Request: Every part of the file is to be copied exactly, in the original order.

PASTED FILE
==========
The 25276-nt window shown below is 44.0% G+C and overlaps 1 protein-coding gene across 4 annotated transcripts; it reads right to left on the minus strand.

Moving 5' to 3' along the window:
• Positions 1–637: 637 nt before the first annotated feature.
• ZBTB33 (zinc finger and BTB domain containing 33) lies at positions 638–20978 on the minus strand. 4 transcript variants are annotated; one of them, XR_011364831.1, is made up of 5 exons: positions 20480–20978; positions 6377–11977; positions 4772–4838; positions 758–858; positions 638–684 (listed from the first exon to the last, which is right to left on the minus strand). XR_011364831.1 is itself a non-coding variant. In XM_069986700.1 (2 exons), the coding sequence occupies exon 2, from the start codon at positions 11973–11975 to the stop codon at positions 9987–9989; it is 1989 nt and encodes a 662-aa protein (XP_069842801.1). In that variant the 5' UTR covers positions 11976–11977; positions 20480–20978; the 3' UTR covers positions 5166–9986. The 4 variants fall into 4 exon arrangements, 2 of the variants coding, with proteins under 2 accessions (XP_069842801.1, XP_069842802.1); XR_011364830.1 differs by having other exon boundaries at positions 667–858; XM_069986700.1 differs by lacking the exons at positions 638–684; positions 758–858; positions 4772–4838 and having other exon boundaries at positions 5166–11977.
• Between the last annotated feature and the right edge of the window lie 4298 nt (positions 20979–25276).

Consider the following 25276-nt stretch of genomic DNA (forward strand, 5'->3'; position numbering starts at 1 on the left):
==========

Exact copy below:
The 25276-nt window shown below is 44.0% G+C and overlaps 1 protein-coding gene across 4 annotated transcripts; it reads right to left on the minus strand.

Moving 5' to 3' along the window:
• Positions 1–637: 637 nt before the first annotated feature.
• ZBTB33 (zinc finger and BTB domain containing 33) lies at positions 638–20978 on the minus strand. 4 transcript variants are annotated; one of them, XR_011364831.1, is made up of 5 exons: positions 20480–20978; positions 6377–11977; positions 4772–4838; positions 758–858; positions 638–684 (listed from the first exon to the last, which is right to left on the minus strand). XR_011364831.1 is itself a non-coding variant. In XM_069986700.1 (2 exons), the coding sequence occupies exon 2, from the start codon at positions 11973–11975 to the stop codon at positions 9987–9989; it is 1989 nt and encodes a 662-aa protein (XP_069842801.1). In that variant the 5' UTR covers positions 11976–11977; positions 20480–20978; the 3' UTR covers positions 5166–9986. The 4 variants fall into 4 exon arrangements, 2 of the variants coding, with proteins under 2 accessions (XP_069842801.1, XP_069842802.1); XR_011364830.1 differs by having other exon boundaries at positions 667–858; XM_069986700.1 differs by lacking the exons at positions 638–684; positions 758–858; positions 4772–4838 and having other exon boundaries at positions 5166–11977.
• Between the last annotated feature and the right edge of the window lie 4298 nt (positions 20979–25276).

Consider the following 25276-nt stretch of genomic DNA (forward strand, 5'->3'; position numbering starts at 1 on the left):